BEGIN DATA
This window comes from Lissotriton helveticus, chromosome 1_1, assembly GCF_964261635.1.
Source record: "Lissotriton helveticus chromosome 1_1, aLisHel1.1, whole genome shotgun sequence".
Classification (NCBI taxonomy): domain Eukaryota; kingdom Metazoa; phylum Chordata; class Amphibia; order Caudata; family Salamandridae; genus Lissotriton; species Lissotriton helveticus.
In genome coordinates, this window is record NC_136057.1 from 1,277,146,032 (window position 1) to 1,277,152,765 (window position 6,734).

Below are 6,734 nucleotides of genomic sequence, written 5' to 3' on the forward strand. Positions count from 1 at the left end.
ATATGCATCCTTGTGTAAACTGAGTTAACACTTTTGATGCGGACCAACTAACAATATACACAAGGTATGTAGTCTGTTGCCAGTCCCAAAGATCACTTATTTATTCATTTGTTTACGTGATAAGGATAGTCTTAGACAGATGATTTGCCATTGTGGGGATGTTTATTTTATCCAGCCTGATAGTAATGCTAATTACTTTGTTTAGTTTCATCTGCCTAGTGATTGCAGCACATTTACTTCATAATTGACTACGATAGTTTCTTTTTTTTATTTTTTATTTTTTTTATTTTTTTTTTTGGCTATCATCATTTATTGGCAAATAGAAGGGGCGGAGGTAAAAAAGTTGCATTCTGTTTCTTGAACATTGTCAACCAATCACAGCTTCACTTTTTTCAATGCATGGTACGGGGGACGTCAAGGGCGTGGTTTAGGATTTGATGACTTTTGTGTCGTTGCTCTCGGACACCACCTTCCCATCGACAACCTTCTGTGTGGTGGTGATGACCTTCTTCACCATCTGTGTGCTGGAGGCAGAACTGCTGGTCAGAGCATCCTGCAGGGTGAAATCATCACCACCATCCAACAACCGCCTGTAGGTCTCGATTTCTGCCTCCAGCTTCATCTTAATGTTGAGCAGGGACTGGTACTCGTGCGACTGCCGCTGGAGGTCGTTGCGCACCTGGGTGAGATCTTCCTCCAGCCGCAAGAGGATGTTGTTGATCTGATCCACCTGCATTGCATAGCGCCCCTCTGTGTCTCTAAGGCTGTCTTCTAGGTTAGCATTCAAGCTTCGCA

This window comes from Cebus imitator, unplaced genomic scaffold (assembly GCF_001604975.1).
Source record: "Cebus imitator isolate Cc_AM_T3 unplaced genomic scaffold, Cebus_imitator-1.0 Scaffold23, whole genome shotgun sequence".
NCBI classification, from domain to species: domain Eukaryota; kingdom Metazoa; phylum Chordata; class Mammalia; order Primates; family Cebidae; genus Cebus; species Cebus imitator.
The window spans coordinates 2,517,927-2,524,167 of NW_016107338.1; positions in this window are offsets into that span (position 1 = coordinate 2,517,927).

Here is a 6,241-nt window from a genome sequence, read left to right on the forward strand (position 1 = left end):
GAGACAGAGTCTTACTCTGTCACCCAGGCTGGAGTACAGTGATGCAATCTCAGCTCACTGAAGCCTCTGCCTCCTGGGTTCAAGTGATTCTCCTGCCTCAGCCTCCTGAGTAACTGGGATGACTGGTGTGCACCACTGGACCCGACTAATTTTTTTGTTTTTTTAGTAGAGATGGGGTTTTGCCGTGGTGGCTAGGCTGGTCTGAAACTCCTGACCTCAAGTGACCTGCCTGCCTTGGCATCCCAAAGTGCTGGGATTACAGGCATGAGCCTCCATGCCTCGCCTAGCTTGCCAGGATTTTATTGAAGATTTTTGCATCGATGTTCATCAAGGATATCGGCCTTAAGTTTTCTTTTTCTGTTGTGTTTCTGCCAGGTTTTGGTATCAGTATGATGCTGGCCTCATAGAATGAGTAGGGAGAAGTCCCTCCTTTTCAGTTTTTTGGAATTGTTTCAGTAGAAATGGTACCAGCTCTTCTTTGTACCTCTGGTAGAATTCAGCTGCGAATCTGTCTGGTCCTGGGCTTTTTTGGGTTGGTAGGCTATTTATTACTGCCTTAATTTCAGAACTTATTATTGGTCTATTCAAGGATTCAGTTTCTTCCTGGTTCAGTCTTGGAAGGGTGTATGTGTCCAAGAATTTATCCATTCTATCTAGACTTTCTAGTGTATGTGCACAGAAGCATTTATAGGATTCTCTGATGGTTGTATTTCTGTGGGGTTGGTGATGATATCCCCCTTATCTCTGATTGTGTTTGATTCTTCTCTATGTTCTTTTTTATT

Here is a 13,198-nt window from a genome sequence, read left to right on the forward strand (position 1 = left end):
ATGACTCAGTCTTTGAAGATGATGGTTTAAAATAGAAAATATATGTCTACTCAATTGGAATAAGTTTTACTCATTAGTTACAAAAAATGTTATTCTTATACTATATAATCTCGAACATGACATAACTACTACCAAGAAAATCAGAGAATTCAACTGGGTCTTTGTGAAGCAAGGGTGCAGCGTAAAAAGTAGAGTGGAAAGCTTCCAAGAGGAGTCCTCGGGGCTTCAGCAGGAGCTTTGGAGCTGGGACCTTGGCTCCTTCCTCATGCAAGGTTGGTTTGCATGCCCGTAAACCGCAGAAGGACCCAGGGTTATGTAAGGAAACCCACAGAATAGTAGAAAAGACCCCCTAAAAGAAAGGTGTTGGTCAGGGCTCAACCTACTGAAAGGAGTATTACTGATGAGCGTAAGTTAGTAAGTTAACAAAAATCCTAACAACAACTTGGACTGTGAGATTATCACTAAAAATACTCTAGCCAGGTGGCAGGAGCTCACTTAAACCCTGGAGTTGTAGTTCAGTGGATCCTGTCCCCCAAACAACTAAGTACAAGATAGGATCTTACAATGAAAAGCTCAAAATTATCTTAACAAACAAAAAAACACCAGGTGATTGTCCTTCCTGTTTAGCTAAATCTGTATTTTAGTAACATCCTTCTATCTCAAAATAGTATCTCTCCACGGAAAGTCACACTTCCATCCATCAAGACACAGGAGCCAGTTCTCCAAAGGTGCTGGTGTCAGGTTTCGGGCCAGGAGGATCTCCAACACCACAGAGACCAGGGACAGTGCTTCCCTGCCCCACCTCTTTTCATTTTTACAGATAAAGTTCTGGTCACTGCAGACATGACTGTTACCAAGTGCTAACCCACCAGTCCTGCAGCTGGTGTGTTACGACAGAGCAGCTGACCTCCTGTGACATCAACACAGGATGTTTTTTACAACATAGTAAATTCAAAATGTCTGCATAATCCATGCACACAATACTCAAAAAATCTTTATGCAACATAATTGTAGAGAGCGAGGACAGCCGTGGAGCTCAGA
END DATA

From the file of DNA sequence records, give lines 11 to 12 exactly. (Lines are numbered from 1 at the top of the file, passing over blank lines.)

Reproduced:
Here is a 6,241-nt window from a genome sequence, read left to right on the forward strand (position 1 = left end):
GAGACAGAGTCTTACTCTGTCACCCAGGCTGGAGTACAGTGATGCAATCTCAGCTCACTGAAGCCTCTGCCTCCTGGGTTCAAGTGATTCTCCTGCCTCAGCCTCCTGAGTAACTGGGATGACTGGTGTGCACCACTGGACCCGACTAATTTTTTTGTTTTTTTAGTAGAGATGGGGTTTTGCCGTGGTGGCTAGGCTGGTCTGAAACTCCTGACCTCAAGTGACCTGCCTGCCTTGGCATCCCAAAGTGCTGGGATTACAGGCATGAGCCTCCATGCCTCGCCTAGCTTGCCAGGATTTTATTGAAGATTTTTGCATCGATGTTCATCAAGGATATCGGCCTTAAGTTTTCTTTTTCTGTTGTGTTTCTGCCAGGTTTTGGTATCAGTATGATGCTGGCCTCATAGAATGAGTAGGGAGAAGTCCCTCCTTTTCAGTTTTTTGGAATTGTTTCAGTAGAAATGGTACCAGCTCTTCTTTGTACCTCTGGTAGAATTCAGCTGCGAATCTGTCTGGTCCTGGGCTTTTTTGGGTTGGTAGGCTATTTATTACTGCCTTAATTTCAGAACTTATTATTGGTCTATTCAAGGATTCAGTTTCTTCCTGGTTCAGTCTTGGAAGGGTGTATGTGTCCAAGAATTTATCCATTCTATCTAGACTTTCTAGTGTATGTGCACAGAAGCATTTATAGGATTCTCTGATGGTTGTATTTCTGTGGGGTTGGTGATGATATCCCCCTTATCTCTGATTGTGTTTGATTCTTCTCTATGTTCTTTTTTATT